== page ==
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Maintaining Mechanical Ventilation During Cardiopulmonary Bypass for Cardiac Surgery (VECAR)

The safety and scientific validity of this study is the responsibility of the study sponsor and investigators. Listing a study does not mean it has been evaluated by the U.S. Federal Government. Know the risks and potential benefits of clinical studies and talk to your health care provider before participating. Read our disclaimer for details. Identifier: NCT03372174
Recruitment Status : Recruiting
First Posted : December 13, 2017
Last Update Posted : June 9, 2020
Information provided by (Responsible Party):
Rennes University Hospital

Brief Summary:
The main objective of this study is to measure the incidence of postoperative infections in 2 groups of patients: one group of patients ventilated and one group of patients without mechanical ventilation during cardiopulmonary bypass for cardiac surgery, and demonstrate that the incidence of postoperative infections is significantly lower in patients ventilated during cardiopulmonary bypass.

Condition or disease Intervention/treatment Phase
Cardiopulmonary Bypass Device: Maintaining mechanical ventilation during surgery Device: Absence of mechanical ventilation during surgery Not Applicable

Detailed Description:
Cardiopulmonary bypass (CBP) during cardiac surgery induces a systemic inflammatory response associated with an immune dysregulation and a significant pulmonary dysfunction. First, the inflammatory response, usually attributed to surgical trauma, contact of blood with artificial surfaces, and ischemia reperfusion injury, is responsible for a postoperative immunodepression. For instance, an early impairment of lung cellular immune response after CPB, which could promote the development of postoperative pneumonia, has been found. Along these lines, a downregulation of human leukocyte antigen-DR antigen (HLA-DR) expression on monocytes and an increase in plasma interleukin 10 (IL-10) associated with the occurrence of nosocomial infections have been reported. Second, CPB induces a pulmonary dysfunction, which ranges from a temporary and clinically insignificant reduction in arterial oxygenation to a life-threatening injury manifested as acute respiratory distress syndrome (ARDS). This phenomenon is of multifactorial sources, but one of the main mechanisms is the occurrence of atelectasis during surgery. Atelectasis has been associated with lung injury and release of cytokines by shear forces on alveoli and small airways. However, it is not clear whether this injury is due to a recruitment/derecruitment phenomenon (i.e., atelectrauma) or whether it might by itself lead to the release of cytokine. Since CPB mechanically circulates and oxygenates blood bypassing the heart and lungs, usual procedure during CPB is to stop mechanical ventilation (MV) (apnea). Nevertheless, maintaining MV with positive expiratory pressure (PEEP) during CPB diminished the occurrence of atelectasis and the postoperative inflammatory response. Thus, we investigated the effects of maintaining MV during CPB for cardiac surgery on postoperative immunodepression and found that maintaining MV during CPB decreased postoperative immune dysfunction and could be an interesting strategy to diminish the occurrence of postoperative infection (nosocomial infection) without hampering the surgical procedure. However, these findings have to be confirmed in a clinical trial using the incidence of nosocomial infection as an endpoint.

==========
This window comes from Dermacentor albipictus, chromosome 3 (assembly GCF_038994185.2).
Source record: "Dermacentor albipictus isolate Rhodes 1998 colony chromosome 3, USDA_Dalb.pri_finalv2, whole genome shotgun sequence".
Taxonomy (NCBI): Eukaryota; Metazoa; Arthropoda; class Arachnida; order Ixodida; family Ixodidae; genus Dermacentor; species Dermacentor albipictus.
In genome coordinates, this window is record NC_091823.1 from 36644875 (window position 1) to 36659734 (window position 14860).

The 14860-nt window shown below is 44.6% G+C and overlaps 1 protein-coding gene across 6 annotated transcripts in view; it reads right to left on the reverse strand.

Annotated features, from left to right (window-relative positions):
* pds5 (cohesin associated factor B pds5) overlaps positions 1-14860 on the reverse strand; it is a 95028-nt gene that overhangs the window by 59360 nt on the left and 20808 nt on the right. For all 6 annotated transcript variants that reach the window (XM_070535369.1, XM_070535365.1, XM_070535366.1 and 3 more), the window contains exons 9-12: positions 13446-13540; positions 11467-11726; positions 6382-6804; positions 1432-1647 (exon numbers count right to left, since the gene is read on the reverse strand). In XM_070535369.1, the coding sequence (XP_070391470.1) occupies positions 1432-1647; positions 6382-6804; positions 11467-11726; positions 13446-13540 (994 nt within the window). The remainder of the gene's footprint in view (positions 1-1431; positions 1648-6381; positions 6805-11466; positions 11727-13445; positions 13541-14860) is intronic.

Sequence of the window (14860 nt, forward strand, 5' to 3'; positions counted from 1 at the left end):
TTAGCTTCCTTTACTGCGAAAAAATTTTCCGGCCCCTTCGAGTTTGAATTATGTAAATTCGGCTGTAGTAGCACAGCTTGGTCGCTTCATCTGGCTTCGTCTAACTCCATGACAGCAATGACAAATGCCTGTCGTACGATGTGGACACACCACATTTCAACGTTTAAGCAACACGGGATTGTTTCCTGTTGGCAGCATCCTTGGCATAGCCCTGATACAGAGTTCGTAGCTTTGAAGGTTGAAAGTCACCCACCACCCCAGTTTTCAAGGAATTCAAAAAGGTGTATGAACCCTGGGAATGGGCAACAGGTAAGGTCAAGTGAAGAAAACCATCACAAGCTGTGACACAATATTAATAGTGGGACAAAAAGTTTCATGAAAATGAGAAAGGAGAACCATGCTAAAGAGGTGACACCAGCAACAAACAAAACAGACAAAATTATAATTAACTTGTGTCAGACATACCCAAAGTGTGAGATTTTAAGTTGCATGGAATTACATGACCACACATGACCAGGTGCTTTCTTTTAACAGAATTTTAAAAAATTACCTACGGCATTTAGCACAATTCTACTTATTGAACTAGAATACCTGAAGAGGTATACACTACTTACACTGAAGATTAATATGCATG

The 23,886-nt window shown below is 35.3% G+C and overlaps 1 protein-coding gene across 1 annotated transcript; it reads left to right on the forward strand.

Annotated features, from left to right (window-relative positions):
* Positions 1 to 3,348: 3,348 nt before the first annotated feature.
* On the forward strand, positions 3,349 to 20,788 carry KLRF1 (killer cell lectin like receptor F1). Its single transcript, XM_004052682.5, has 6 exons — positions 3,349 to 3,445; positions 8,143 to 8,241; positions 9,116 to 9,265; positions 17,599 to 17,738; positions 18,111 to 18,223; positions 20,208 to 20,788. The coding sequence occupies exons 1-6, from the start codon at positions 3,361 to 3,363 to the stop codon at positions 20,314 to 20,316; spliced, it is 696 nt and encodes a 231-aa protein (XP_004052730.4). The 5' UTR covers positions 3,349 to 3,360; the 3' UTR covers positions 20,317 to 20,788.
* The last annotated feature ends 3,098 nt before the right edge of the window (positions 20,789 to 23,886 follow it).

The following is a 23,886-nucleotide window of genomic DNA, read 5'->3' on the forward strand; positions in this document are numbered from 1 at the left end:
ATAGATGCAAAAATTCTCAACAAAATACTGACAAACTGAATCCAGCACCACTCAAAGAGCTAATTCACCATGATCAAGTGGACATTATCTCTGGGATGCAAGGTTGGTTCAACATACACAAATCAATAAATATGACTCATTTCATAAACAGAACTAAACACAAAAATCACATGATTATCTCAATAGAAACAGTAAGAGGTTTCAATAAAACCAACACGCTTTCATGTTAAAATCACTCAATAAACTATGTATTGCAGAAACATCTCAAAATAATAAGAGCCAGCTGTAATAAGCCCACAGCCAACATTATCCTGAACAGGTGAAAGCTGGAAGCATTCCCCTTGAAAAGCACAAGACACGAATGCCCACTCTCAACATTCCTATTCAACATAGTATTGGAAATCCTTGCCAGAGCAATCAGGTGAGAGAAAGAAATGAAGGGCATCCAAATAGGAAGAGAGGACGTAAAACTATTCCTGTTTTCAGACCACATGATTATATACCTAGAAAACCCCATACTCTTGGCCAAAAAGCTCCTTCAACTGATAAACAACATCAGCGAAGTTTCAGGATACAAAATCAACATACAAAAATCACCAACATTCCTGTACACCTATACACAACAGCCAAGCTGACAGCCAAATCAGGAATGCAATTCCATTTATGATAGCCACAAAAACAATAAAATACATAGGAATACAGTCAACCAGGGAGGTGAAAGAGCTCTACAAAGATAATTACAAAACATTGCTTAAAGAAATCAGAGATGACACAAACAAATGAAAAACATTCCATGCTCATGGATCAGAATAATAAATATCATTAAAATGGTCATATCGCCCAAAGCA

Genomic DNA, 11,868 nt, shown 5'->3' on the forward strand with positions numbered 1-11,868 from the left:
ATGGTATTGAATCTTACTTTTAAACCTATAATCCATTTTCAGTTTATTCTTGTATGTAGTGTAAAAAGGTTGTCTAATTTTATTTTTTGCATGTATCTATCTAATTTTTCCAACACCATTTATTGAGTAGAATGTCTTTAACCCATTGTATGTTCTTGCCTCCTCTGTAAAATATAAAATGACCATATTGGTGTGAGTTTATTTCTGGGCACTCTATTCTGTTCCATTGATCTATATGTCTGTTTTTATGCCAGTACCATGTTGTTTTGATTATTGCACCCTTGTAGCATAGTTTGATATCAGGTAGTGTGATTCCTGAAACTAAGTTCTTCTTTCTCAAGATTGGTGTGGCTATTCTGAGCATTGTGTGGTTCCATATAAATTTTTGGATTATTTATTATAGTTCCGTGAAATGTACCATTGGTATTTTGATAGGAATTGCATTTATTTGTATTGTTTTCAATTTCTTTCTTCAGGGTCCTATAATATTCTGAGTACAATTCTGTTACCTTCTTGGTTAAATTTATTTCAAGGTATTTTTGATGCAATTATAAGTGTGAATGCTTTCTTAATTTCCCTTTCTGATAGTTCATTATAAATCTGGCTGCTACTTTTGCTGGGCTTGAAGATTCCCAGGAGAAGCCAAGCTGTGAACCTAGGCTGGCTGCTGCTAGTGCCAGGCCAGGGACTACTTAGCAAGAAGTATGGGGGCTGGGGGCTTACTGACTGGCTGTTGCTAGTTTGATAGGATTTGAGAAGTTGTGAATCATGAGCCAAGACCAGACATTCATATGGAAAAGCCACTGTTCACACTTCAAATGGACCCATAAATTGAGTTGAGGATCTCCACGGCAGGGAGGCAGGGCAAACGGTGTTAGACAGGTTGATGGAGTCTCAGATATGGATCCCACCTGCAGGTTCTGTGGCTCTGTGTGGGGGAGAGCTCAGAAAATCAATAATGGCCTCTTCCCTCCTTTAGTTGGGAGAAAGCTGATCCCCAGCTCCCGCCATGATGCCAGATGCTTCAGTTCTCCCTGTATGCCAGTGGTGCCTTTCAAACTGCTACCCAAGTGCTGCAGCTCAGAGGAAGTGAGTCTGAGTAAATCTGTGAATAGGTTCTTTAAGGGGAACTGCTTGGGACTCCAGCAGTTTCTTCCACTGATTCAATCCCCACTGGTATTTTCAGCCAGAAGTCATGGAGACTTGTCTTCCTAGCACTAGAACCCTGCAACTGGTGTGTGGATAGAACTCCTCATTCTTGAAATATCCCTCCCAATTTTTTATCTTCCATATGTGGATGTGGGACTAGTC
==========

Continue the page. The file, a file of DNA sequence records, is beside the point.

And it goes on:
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Study Type : Interventional  (Clinical Trial)
Estimated Enrollment : 1400 participants
Allocation: Randomized
Intervention Model: Parallel Assignment
Masking: Single (Participant)
Primary Purpose: Prevention
Official Title: Beneficial Effects on Maintaining Mechanical Ventilation During Cardiopulmonary Bypass for Cardiac Surgery on Postoperative Infections
Actual Study Start Date : January 10, 2018
Estimated Primary Completion Date : February 10, 2021
Estimated Study Completion Date : February 10, 2022

Resource links provided by the National Library of Medicine

MedlinePlus related topics: Heart Surgery

Arm Intervention/treatment
Experimental: Mechanical ventilation group
patients with mechanical ventilation during cardiopulmonary bypass for cardiac surgery
Device: Maintaining mechanical ventilation during surgery
dead space ventilation using tidal volume of 2.5 mL/kg/pbw (predicted body weight) with 5-7 cm H2O Positive end-expiratory pressure

Active Comparator: Control group
patients without mechanical ventilation during cardiopulmonary bypass for cardiac surgery
Device: Absence of mechanical ventilation during surgery
absence of mechanical ventilation (and no Positive end-expiratory pressure) by disconnecting the tracheal tube from the ventilator

Primary Outcome Measures :
  1. Incidence of postoperative infections [ Time Frame: During 28 days ]

Secondary Outcome Measures :